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Major investigations

Member: Nifa

As news comes of the “extremely severe” sentence handed to Nina Ricci perfume heir, Arlette Ricci by a Paris court for tax fraud, the French authorities have announced that they are opening criminal investigations into HSBC following the so-called Swissleaks scandal. 

Ms Ricci was sentenced to a year in prison and ordered to pay a €1m (£720,000) fine, as well as having two properties worth over €4m (£2.9m) confiscated. She was also given a two-year suspended sentence on top of the custodial sentence.

According to the French authorities, Arlette, the granddaughter of Nina Ricci, hid millions of Euros from the French taxman in an offshore HSBC account in a bid to evade paying tax. She is the first of around 50 French nationals to be tried since the bank’s tax evasion programme came to light,
but her lawyer maintains that she has been made an example of and is going to ask the judge to let her serve the sentence under more lenient conditions such as partial liberty or wearing an electronic tag.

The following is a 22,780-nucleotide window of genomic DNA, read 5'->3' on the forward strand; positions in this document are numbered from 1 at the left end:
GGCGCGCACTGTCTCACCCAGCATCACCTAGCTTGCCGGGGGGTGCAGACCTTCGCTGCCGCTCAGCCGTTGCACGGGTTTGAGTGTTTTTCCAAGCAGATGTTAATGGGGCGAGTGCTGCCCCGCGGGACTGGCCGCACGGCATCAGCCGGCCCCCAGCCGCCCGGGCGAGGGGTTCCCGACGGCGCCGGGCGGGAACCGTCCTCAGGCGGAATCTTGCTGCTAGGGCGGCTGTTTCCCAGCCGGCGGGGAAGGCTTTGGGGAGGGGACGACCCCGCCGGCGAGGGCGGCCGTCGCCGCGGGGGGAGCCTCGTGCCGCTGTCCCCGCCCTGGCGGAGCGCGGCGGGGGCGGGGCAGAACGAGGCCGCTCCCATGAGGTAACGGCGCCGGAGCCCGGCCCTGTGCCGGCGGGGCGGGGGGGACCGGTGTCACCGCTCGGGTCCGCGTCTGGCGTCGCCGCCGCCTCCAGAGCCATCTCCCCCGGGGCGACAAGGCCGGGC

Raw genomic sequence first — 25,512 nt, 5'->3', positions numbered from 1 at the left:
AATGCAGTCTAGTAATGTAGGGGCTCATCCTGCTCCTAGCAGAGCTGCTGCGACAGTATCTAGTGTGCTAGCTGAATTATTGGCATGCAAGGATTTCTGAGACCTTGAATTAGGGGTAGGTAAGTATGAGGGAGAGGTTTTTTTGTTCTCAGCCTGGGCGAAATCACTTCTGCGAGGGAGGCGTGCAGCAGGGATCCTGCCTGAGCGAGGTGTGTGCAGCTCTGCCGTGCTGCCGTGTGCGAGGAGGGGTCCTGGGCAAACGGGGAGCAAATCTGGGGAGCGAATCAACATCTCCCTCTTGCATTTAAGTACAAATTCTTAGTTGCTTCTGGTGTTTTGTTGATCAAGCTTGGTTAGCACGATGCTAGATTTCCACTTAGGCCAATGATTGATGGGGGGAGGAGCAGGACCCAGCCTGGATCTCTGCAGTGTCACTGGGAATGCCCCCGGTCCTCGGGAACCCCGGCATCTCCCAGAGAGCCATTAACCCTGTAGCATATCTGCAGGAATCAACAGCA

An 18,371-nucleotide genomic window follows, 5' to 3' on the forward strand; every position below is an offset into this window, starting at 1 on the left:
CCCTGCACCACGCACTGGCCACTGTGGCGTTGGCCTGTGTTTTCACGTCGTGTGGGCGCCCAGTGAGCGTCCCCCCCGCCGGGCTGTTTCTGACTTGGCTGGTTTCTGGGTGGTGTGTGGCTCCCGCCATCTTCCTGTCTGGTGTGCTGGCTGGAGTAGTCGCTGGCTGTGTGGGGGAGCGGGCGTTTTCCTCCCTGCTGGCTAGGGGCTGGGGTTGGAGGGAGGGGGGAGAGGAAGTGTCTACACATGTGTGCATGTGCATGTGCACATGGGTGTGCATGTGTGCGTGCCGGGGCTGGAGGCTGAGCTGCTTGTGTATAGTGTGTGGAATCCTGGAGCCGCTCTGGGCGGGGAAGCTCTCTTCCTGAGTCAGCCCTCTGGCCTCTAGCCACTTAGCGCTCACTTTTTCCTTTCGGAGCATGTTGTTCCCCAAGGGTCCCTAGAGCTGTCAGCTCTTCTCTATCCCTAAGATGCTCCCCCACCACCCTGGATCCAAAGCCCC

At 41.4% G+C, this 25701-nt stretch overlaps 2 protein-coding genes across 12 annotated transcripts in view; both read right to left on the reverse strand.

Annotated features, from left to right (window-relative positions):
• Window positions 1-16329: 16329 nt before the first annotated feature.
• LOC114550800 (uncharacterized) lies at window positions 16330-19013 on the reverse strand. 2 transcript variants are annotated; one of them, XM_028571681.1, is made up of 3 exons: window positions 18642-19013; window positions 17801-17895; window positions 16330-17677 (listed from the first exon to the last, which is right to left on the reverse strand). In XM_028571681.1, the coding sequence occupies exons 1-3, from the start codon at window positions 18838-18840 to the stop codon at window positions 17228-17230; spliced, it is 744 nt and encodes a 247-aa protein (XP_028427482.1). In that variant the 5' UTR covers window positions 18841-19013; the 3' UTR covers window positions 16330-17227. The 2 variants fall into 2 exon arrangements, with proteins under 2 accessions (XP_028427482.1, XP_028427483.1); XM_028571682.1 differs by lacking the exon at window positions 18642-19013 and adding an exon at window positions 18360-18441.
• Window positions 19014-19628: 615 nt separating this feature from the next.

A former employee of HSBC’s private operation in Switzerland passed a list of thousands of the bank’s clients to the French authorities to investigate in 2009 but not much happened until the documents were reported by the BBC and a host of other international media outlets this year. Interestingly, HM Revenue & Customs was given the leaked data in 2010 and identified 1,100 people from the 7,000 British clients on the list who had not paid their taxes. However, to date, only one person on the list has been prosecuted.

Now though the French authorities have placed HSBC Holdings under a formal criminal investigation in relation to the conduct of its Swiss private bank in 2006 and 2007. The bank has replied that it will defend itself “vigorously” in any future proceedings and no doubt is already using teams of forensic accountants to mount a robust defence.

Author: Roger Isaacs, 17 April 2015

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